There's been a lot of talk lately about the idea of advance consent. While the case that caused the talk is interesting, I'm more interested in the concept itself and its implications. I've seen posts saying that of course advance consent makes sense because people in relationships in the real world need to be able to get all up on their partner without worry, and I've seen posts saying that advance consent is a terrible thing because it basically reopens the door to marital rape, and really, rape in any relationship.
It think it can be a good idea, especially for people in kinky relationships, but i think if you're going to do it, you need to be specific. Saying "Hey, lover, you can do whatever you want to me while I'm passed out/asleep/tied up and gagged" isn't the same as making a list saying what can be done and when. The first doesn't talk at all about boundaries, and is relying on your partner to somehow psychically intuit what is and is not acceptable. The later means that you get specific about what you like and what you don't, and when its ok to do certain things. It's dangerous to just say that your partner can do whatever, because it means they might do something you really dislike, or that hurts you, or that is against your morals.
People aren't likely to be giving advance consent to acts they hate-- but if they just say sure, i give consent to sex, then "sex" is up to their partner's interpretation, and they've put themselves in a potentially precarious position.
But I do think that certain forms of it can be quite useful! People giving their partners consent to wake them up with a blowjob, or consent to hit them and ignore the word no, or even just consent to switch from vaginal sex to anal without talking about it are all things that happen in a lot of people's relationships. People like these things. I think it's key, though, that people talk about these things, and don't just assume that their partner will know when to stop, and it's also key that if consent is revoked (in the "ignore the word no" scenario, this would generally be through the use of a safety word or safety signal) that it is listened to, and that the action is stopped. Advance consent is ok if it means "you can try this without verbalizing it first". It isn't ok if it means that the other person gets more of a say in what they can do to your body than you do. It also doesn't mean that consent transfers-- consenting to A should not automatically mean consenting to B. Consenting to B should not automatically mean consenting to A.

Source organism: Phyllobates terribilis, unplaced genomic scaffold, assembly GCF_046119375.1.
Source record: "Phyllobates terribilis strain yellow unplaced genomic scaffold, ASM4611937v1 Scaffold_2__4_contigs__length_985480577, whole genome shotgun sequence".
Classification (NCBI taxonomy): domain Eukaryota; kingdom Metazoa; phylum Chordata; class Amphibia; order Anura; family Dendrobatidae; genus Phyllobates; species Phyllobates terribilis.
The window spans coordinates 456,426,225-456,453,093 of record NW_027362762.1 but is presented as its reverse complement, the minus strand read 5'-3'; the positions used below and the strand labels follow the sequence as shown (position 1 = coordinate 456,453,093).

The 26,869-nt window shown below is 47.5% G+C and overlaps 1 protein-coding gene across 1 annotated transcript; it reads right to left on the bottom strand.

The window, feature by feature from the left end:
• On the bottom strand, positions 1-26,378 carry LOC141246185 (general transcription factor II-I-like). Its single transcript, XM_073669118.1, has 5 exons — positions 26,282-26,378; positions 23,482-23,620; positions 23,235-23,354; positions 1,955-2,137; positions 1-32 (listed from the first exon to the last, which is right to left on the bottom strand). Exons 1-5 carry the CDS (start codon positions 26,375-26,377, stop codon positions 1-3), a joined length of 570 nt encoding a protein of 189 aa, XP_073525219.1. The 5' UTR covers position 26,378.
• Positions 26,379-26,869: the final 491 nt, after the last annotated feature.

But kink happens, and some people like surprises, and some people just really enjoy being groped by their partners and not having to always verbally negotiate every damn sexual interaction. It's important to talk about sex and make sure you're both on the same page, but most people in a relationship don't stop kissing to ask if they can put their hand on their partner's genitalia, or massage their body, or shift angles. It's just... not how sex usually works. So most people do rely to some extent on an implied form of advance consent, where it's assumed their partner is ok with some groping or kissing-- but at the same time, it shouldn't be assumed that a partner is always in a state of perpetual consent. But maybe we can operate on a platform where people are ok with certain acts, and certain initiation, without them automatically consenting to sex.
So-- I can see, definitely, how it can be problematic. And I don't think it should at all be interpreted to negate the ability to revoke consent. But I do think that in the real world where people are not perfect and where their sex lives do not always fit into neat packages that I can see the utility of a form of advance consent that is specific and easily revoked.